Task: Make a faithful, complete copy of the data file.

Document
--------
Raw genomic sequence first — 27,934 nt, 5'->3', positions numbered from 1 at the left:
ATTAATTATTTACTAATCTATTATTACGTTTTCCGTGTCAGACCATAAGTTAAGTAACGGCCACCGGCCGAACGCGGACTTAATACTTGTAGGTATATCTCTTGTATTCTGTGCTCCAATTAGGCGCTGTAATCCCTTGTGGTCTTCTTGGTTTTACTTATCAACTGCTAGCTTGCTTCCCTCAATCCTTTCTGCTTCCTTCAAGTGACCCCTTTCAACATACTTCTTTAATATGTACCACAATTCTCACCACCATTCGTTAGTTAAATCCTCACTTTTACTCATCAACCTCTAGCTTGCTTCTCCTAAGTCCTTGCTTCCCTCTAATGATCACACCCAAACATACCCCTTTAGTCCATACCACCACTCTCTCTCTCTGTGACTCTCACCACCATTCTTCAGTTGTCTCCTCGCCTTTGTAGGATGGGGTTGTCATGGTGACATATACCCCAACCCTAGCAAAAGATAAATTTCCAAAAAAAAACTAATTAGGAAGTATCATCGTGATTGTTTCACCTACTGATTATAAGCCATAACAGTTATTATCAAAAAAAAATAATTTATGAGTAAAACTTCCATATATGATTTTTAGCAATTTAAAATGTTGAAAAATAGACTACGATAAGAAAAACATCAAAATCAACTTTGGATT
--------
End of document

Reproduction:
Raw genomic sequence first — 27,934 nt, 5'->3', positions numbered from 1 at the left:
ATTAATTATTTACTAATCTATTATTACGTTTTCCGTGTCAGACCATAAGTTAAGTAACGGCCACCGGCCGAACGCGGACTTAATACTTGTAGGTATATCTCTTGTATTCTGTGCTCCAATTAGGCGCTGTAATCCCTTGTGGTCTTCTTGGTTTTACTTATCAACTGCTAGCTTGCTTCCCTCAATCCTTTCTGCTTCCTTCAAGTGACCCCTTTCAACATACTTCTTTAATATGTACCACAATTCTCACCACCATTCGTTAGTTAAATCCTCACTTTTACTCATCAACCTCTAGCTTGCTTCTCCTAAGTCCTTGCTTCCCTCTAATGATCACACCCAAACATACCCCTTTAGTCCATACCACCACTCTCTCTCTCTGTGACTCTCACCACCATTCTTCAGTTGTCTCCTCGCCTTTGTAGGATGGGGTTGTCATGGTGACATATACCCCAACCCTAGCAAAAGATAAATTTCCAAAAAAAAACTAATTAGGAAGTATCATCGTGATTGTTTCACCTACTGATTATAAGCCATAACAGTTATTATCAAAAAAAAATAATTTATGAGTAAAACTTCCATATATGATTTTTAGCAATTTAAAATGTTGAAAAATAGACTACGATAAGAAAAACATCAAAATCAACTTTGGATT